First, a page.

The wording could in theory allow nations to continue to burn fossil fuels by 2100, either burying the resulting emissions underground or offsetting the discharges using technologies that suck greenhouse gases from the atmosphere.

“Europe can and should do more to speed-up the energy transition towards a renewable-based system and commit to phase out fossil fuels at home. In Paris, the EU should present a united front to support a long term global goal to phase out fossil fuels by 2050,” said Jiri Jerabek, Greenpeace’s EU energy policy adviser, in a statement.

Arias Canete and EU Commission president Jean-Claude Juncker have both warned that the EU would not be prepared to sign a weak deal in Paris.

The EU has long claimed a leadership role at UN climate talks, but at last year’s summit in Lima it declined to reject the final deal despite losing key demands to ensure that national pledges were comprehensive and that they face UN scrutiny ahead of this year’s summit.


As expected, the EU ministers agreed to a previously drafted paragraph stressing that the Paris agreement should allow for the international use of carbon markets and set in place a work plan to have detailed rules that govern them completed by 2017.

It said: “The Paris agreement should allow for the international use of markets subject to the application of robust common accounting rules which ensure that the environmental integrity and the integrity of the mitigation commitments are maintained and double-counting is avoided; and provide for market mechanisms which promote scaled-up and cost-effective mitigation action entailing a net contribution to global mitigation efforts and contributing to sustainable development.”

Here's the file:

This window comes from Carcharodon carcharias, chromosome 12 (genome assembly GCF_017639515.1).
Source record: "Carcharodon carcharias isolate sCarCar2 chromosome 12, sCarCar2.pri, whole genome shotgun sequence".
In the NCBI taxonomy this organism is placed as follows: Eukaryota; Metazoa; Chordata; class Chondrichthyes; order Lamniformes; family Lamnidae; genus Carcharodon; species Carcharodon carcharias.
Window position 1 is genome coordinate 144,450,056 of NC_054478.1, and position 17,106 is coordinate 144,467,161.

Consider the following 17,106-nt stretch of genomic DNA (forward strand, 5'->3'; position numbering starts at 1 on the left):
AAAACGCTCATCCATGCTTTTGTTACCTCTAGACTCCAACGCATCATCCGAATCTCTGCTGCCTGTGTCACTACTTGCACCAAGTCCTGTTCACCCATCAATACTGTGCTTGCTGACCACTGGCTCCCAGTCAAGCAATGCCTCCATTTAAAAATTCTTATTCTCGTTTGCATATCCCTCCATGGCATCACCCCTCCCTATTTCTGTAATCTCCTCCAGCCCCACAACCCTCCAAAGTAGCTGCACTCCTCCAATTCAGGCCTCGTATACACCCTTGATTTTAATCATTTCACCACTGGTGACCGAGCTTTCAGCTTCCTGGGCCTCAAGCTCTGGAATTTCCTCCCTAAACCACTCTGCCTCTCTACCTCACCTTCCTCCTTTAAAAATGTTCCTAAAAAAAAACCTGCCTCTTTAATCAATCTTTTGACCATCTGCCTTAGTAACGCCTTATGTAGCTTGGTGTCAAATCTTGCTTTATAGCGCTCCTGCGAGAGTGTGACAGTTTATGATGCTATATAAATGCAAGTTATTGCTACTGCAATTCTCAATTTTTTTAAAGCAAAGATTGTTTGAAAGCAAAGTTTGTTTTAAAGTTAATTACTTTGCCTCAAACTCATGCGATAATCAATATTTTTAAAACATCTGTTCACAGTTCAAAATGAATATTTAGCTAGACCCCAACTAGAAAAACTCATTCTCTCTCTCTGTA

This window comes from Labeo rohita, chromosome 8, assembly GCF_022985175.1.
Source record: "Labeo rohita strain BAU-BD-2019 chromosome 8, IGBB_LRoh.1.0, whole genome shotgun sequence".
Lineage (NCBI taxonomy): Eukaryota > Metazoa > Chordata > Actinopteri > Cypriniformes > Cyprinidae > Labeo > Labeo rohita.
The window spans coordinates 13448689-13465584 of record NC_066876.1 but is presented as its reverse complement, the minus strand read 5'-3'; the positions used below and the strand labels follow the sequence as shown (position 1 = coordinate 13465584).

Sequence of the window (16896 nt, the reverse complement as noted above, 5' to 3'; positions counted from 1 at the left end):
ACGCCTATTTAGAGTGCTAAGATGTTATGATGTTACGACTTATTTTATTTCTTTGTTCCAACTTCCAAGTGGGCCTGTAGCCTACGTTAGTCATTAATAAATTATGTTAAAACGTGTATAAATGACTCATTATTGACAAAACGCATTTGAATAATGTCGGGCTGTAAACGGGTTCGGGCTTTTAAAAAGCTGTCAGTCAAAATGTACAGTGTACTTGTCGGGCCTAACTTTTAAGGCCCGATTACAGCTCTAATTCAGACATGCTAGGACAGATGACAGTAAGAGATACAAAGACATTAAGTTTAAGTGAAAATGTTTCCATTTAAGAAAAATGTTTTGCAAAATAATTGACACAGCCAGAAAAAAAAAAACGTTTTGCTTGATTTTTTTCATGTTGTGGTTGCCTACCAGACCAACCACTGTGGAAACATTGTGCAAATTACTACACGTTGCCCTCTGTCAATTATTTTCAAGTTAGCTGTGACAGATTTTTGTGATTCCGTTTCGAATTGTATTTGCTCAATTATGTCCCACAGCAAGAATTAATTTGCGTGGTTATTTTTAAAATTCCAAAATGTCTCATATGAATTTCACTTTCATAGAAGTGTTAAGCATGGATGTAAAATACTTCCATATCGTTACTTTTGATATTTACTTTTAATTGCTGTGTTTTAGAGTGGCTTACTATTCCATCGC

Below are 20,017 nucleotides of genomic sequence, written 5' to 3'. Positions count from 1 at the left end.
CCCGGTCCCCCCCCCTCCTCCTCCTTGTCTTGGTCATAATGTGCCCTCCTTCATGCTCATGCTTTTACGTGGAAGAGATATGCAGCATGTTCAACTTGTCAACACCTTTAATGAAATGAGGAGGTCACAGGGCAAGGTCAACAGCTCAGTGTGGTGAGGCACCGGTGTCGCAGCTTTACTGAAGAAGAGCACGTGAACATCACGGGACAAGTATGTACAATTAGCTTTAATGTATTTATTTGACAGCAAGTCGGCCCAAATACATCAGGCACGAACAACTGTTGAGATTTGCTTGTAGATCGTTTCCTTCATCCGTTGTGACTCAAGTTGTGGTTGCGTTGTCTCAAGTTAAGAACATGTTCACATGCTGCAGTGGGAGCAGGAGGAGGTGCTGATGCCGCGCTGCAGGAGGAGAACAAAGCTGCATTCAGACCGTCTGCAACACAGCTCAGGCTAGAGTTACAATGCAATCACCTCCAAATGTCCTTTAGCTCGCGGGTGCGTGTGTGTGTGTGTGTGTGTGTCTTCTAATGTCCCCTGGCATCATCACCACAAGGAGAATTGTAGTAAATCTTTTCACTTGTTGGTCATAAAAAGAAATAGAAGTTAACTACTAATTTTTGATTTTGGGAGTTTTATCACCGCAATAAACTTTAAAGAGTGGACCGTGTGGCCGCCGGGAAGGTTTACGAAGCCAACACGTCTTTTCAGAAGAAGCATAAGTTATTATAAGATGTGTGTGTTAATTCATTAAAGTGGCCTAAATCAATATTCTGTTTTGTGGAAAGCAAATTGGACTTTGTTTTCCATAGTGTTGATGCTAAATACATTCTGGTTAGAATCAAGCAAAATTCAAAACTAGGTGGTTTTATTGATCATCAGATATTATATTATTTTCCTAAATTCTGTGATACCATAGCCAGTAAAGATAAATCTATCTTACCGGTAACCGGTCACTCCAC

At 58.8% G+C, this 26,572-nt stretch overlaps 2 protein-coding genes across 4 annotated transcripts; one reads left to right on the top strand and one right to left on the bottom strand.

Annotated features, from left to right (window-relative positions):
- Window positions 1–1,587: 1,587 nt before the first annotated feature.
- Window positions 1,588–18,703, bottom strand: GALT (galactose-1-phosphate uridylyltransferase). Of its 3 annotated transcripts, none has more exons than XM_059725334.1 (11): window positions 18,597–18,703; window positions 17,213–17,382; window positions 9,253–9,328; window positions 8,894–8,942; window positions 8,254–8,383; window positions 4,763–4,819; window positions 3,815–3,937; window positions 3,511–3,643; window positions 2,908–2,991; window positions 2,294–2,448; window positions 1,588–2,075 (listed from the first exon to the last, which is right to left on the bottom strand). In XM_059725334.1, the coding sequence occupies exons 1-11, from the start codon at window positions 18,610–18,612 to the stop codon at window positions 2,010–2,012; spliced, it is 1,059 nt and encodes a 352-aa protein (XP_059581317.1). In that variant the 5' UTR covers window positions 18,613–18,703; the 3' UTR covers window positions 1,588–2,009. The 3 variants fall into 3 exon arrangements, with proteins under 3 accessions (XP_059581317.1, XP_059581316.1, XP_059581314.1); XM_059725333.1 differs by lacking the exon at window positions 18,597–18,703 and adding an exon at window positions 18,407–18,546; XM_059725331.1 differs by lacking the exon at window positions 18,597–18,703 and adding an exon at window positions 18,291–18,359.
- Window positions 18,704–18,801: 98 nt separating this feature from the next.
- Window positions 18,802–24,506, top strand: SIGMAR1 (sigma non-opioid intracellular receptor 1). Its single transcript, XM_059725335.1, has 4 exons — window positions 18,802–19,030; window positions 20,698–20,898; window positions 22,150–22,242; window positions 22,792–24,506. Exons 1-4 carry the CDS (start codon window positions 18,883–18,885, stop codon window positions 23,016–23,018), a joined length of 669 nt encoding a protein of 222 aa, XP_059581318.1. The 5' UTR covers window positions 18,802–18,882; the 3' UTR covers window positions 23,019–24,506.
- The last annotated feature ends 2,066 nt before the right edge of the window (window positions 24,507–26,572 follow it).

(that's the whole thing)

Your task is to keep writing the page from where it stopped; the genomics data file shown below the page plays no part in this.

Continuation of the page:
The propose “the adoption of a comprehensive package of substantive decisions, in addition to a technical work programme, at the Paris Conference to further develop rules, modalities and procedures on inter alia transparency and accountability of mitigation commitments, including for the land-use sector, and on the international use of markets, to be completed by 2017, in order to enable the implementation of the Paris Agreement.”

The EU added that rules on the transparency and accountability of national mitigation commitments, including land use and the international use of markets, be completed by 2017.

Observers are divided over whether a direct reference to markets in the main Paris agreement would dictate whether governments will be able to use international carbon markets beyond 2020.

Some say rules could be agreed at subsequent negotiations, with business lobby group IETA pushing for wording to encourage nations to develop markets as part of their mitigation actions.

Jeff Swartz of carbon market lobby group IETA welcomed the inclusion of the paragraph and said without it the Paris agreement “would lead to less ambition by the numerous countries which seek carbon reduction abatement opportunities outside of their domestic borders”.

“It would also send a signal to the private sector that the UN process has failed in its attempts to put a price on carbon,” he added.

By Ben Garside –